Ladies expecting calls on New Year's should be in readiness to receive from 10 a. m. to 9 p. m. It is pleasant for two or more ladies to receive calls together on that occasion, as several ladies can the more easily entertain a party of several gentlemen who may be present at one time. While gentlemen may go alone, they also frequently go in pairs, threes, fours or more. They call upon all the ladies of the party, and where they are not acquainted introductions take place, care being taken that persons do not intrude themselves where they would not be welcome. Each gentleman should be provided with a large number of cards, with his own name upon each, one of which he will present to every lady of the company where he calls.
The ladies keep these cards for future reference, it being often pleasant to revive the incidents of the day by subsequent examination of the cards received upon that occasion.
An usher should be present wherever many calls are expected, to receive guests and care for hats and coats. The calls are necessarily very brief, and are made delightfully pleasant by continual change of face and conversation. But, however genial and free may be the interchange of compliments upon this occasion, no young man who is a stranger to the family should feel at liberty to call again without a subsequent invitation.
The two or three days succeeding New Year's are the ladies' days for calling, upon which occasion they pass the compliments of the season, comment upon the incidents connected with the festivities of the holiday, the number of calls made, and the new faces that made their appearance among the visitors. It is customary upon this occasion of ladies' meeting to offer refreshments and to enjoy the intimacy of a friendly visit.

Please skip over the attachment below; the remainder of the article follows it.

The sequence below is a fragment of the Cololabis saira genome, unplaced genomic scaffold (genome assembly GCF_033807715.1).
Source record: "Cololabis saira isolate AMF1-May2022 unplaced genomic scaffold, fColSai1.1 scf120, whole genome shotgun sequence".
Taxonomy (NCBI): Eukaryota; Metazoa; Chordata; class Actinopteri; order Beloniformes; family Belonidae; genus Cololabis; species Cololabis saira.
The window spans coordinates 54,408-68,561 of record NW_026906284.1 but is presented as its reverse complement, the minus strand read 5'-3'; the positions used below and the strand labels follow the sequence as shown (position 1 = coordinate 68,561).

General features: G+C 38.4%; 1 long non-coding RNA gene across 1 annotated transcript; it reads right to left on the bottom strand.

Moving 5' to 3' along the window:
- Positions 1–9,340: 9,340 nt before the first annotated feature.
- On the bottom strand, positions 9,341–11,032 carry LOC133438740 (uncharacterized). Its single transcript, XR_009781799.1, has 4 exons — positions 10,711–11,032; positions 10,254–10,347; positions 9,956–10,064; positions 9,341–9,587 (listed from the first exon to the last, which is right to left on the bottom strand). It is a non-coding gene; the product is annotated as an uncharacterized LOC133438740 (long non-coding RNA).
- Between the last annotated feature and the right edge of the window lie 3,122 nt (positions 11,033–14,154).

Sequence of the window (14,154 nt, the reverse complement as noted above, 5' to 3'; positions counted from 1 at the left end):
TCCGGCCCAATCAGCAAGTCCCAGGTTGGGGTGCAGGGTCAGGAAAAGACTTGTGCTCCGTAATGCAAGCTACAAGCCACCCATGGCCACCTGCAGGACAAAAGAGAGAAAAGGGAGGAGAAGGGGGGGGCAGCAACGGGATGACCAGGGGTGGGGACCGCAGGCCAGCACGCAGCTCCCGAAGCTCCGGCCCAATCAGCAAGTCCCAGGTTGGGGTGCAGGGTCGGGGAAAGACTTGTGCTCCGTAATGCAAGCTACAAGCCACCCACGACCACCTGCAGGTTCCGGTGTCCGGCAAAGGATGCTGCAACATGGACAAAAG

-- For the caller who arrived first to leave first.
-- To return a first call within a week and in person.
- To call promptly and in person after receiving an invitation.
-- For the mother or chaperone to invite a gentleman to call.
-- To call within a week after any entertainment to which one has been invited.
-- You should call upon an acquaintance who has recently returned after a prolonged absence.
-- It is important to make the first call upon a person of higher social position, if one is asked to do so.
-- It is proper to call after an engagement has been announced, or a marriage has taken place, in the family.
-- For the older residents in a city or street to call upon the newcomers in a neighborhood, is a long recognized custom.
-- It is proper, after removal from one area of the city to another, to send out cards with one's new address upon them.
-- To ascertain what are the ascribed hours for calling in the place where one is living, or making a visit, and adhere to those hours is a duty which must not be overlooked.
-- A gentleman should ask for the lady of the house as well as the young ladies, and leave cards for her as well as the head of the household.
|Etiquette||Politeness||Parties In General|
|The Visiting Guest||Calling Etiquette|
|Conversation Etiquette||Public Amusement|
|Attending Balls||Dinner Parties||Formal Dinners|
|Dance||Influence of Dance||Guests|
|Music||French Terms||Order of Dances|
|Round Dances||Spanish Dance||Square Dances|